Gordon Brown’s resignation speech captured the strengths and weaknesses of New Labour, especially in this passage:
I loved the job not for its prestige, its titles and its ceremony – which I do not love at all. No, I loved the job for its potential to make this country I love fairer, more tolerant, more green, more democratic, more prosperous and more just – truly a greater Britain.
I could have done without the clichéd “greater Britain” line, and I suspect Brown was treading a fine line between sincerity and denial when he denied having any love for the status of prime minister. But as a statement of what Labour is for, this statement:
fairer, more tolerant, more green, more democratic, more prosperous and more just
is a good summary of what its values are, what its policies should (without exception) aim for, and what many of Labour’s best achievements since 1997 have reflected – though equally it has also fallen short of these ideals more often than many of us would have liked.
But two items missing from that list show where New Labour has been at its weakest. First, “more equal“: I would have loved Brown to be able to refer not only to Britain being “fairer”, but “more equal”. While more redistribution has occurred than New Labour has liked to let on, overall the gap between top and bottom has increased since 1997, straining social solidarity. I’m looking forward to reading The Spirit Level to assess its argument that more equal societies are better for everyone, though I’m aware it’s probably going to be kicking an open door in my case.
Second, “more free“. Probably Labour’s greatest failing over the past 12 years has been its embrace of an anti-civil liberties agenda, particularly since 9/11. At the very least it has been too reluctant to resist the authoritarian tendencies of the British state (remember that ID cards as an idea preceded Labour’s time in government, and Labour opposed them in opposition), and too often it has embraced those tendencies enthusiastically.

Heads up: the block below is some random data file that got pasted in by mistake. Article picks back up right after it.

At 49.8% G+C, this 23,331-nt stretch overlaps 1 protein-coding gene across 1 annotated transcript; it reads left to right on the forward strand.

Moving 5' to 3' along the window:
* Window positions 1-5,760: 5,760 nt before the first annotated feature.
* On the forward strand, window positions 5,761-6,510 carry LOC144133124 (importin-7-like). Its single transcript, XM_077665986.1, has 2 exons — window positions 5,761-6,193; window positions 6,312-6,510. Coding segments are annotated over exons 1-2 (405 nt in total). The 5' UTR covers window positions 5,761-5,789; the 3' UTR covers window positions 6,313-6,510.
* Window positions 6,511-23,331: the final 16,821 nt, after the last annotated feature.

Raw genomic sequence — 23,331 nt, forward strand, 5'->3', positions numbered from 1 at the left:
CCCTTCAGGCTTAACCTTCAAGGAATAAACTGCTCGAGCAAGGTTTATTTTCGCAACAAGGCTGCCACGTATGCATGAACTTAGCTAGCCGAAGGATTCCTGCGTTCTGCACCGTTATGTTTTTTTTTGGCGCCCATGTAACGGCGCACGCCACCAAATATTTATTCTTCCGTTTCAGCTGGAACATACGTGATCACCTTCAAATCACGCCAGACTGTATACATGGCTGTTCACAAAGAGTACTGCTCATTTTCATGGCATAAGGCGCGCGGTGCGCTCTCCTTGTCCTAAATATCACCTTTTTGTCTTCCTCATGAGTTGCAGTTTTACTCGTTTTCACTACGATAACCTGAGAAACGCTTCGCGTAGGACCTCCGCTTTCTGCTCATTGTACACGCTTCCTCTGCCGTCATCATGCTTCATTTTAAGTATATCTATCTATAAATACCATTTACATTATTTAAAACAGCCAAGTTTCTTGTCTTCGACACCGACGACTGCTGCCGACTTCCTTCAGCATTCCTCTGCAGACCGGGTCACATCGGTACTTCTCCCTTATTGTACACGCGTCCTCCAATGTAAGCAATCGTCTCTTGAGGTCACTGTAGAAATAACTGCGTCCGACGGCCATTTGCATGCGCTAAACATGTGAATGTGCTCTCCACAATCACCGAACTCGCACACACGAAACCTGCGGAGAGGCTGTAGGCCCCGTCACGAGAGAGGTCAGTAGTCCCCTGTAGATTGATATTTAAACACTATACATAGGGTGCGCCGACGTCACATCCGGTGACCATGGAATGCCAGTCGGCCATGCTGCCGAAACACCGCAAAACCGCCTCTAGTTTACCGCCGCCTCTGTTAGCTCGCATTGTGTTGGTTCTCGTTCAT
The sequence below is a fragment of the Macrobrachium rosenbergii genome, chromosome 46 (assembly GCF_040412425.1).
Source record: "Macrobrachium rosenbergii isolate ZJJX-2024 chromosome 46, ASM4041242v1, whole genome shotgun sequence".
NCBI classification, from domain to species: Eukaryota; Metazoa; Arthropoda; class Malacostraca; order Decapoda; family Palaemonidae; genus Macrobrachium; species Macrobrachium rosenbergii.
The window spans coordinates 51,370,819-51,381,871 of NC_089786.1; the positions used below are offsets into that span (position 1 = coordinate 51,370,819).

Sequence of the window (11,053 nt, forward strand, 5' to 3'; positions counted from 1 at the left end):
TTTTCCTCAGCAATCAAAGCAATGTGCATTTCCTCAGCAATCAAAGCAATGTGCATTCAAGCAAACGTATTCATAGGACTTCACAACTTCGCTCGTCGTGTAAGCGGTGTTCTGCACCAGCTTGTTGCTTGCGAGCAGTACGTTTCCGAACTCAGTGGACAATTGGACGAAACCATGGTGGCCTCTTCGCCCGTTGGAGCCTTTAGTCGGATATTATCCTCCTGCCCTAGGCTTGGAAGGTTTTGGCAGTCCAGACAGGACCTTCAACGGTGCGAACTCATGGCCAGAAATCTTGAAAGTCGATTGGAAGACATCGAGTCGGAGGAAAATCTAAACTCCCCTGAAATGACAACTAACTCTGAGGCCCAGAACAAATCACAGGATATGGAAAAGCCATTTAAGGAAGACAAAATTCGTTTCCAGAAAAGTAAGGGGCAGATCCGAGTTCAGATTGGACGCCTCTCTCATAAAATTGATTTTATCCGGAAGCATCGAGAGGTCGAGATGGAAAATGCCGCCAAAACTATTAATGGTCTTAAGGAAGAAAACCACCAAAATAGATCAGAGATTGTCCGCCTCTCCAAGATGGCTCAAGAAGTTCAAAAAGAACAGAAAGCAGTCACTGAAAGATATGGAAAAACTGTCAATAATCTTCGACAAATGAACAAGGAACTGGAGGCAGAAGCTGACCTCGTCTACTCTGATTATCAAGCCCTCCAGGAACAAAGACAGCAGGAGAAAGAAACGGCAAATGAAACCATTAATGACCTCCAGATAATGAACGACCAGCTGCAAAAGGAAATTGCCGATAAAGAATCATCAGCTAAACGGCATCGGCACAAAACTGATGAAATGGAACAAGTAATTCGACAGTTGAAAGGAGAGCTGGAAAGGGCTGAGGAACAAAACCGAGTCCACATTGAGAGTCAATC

There are encouraging reports this morning of the new government scrapping ID cards and biometric passports. No doubt there will also be other gains (repeal of s.44, anyone?). Overall, however, I find it hard to believe that a Tory party committed to abolishing the Human Rights Act – one of the really solid gains for civil liberties under Labour – will, in the long run, do much to resist the authoritarian temptations afforded by the combination of state power and modern technology.
So I think Labour’s big challenge in opposition is to rethink how our values of democratic socialism should make us work for a society that is more equal and more free – and make Labour more able to resist the power of both capital (or “business” and “the markets” as we euphemise it today) and the state to lead us in the opposite direction.